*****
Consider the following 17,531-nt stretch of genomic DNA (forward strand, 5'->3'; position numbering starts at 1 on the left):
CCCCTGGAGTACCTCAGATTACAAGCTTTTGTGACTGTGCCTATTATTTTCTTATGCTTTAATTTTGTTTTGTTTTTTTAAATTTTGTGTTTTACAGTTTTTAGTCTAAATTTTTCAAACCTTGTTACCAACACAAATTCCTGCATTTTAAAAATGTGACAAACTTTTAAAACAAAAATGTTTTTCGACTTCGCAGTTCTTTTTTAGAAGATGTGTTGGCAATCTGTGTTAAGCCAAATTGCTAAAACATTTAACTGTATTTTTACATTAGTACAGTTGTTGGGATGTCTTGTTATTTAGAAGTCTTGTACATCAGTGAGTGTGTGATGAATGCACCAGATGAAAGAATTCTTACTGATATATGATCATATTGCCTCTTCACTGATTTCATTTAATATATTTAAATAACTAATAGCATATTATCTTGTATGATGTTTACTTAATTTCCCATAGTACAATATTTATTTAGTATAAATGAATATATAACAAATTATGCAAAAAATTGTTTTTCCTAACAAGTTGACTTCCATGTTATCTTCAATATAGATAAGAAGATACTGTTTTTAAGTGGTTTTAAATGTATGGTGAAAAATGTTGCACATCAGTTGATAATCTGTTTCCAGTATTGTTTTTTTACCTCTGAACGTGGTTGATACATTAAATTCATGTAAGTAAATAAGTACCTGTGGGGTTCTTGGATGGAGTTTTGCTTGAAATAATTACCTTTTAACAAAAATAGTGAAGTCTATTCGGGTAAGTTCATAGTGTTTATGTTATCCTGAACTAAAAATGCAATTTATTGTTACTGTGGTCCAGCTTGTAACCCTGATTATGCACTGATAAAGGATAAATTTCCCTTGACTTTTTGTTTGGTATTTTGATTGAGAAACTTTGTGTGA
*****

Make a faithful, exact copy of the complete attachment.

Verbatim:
Consider the following 17,531-nt stretch of genomic DNA (forward strand, 5'->3'; position numbering starts at 1 on the left):
CCCCTGGAGTACCTCAGATTACAAGCTTTTGTGACTGTGCCTATTATTTTCTTATGCTTTAATTTTGTTTTGTTTTTTTAAATTTTGTGTTTTACAGTTTTTAGTCTAAATTTTTCAAACCTTGTTACCAACACAAATTCCTGCATTTTAAAAATGTGACAAACTTTTAAAACAAAAATGTTTTTCGACTTCGCAGTTCTTTTTTAGAAGATGTGTTGGCAATCTGTGTTAAGCCAAATTGCTAAAACATTTAACTGTATTTTTACATTAGTACAGTTGTTGGGATGTCTTGTTATTTAGAAGTCTTGTACATCAGTGAGTGTGTGATGAATGCACCAGATGAAAGAATTCTTACTGATATATGATCATATTGCCTCTTCACTGATTTCATTTAATATATTTAAATAACTAATAGCATATTATCTTGTATGATGTTTACTTAATTTCCCATAGTACAATATTTATTTAGTATAAATGAATATATAACAAATTATGCAAAAAATTGTTTTTCCTAACAAGTTGACTTCCATGTTATCTTCAATATAGATAAGAAGATACTGTTTTTAAGTGGTTTTAAATGTATGGTGAAAAATGTTGCACATCAGTTGATAATCTGTTTCCAGTATTGTTTTTTTACCTCTGAACGTGGTTGATACATTAAATTCATGTAAGTAAATAAGTACCTGTGGGGTTCTTGGATGGAGTTTTGCTTGAAATAATTACCTTTTAACAAAAATAGTGAAGTCTATTCGGGTAAGTTCATAGTGTTTATGTTATCCTGAACTAAAAATGCAATTTATTGTTACTGTGGTCCAGCTTGTAACCCTGATTATGCACTGATAAAGGATAAATTTCCCTTGACTTTTTGTTTGGTATTTTGATTGAGAAACTTTGTGTGA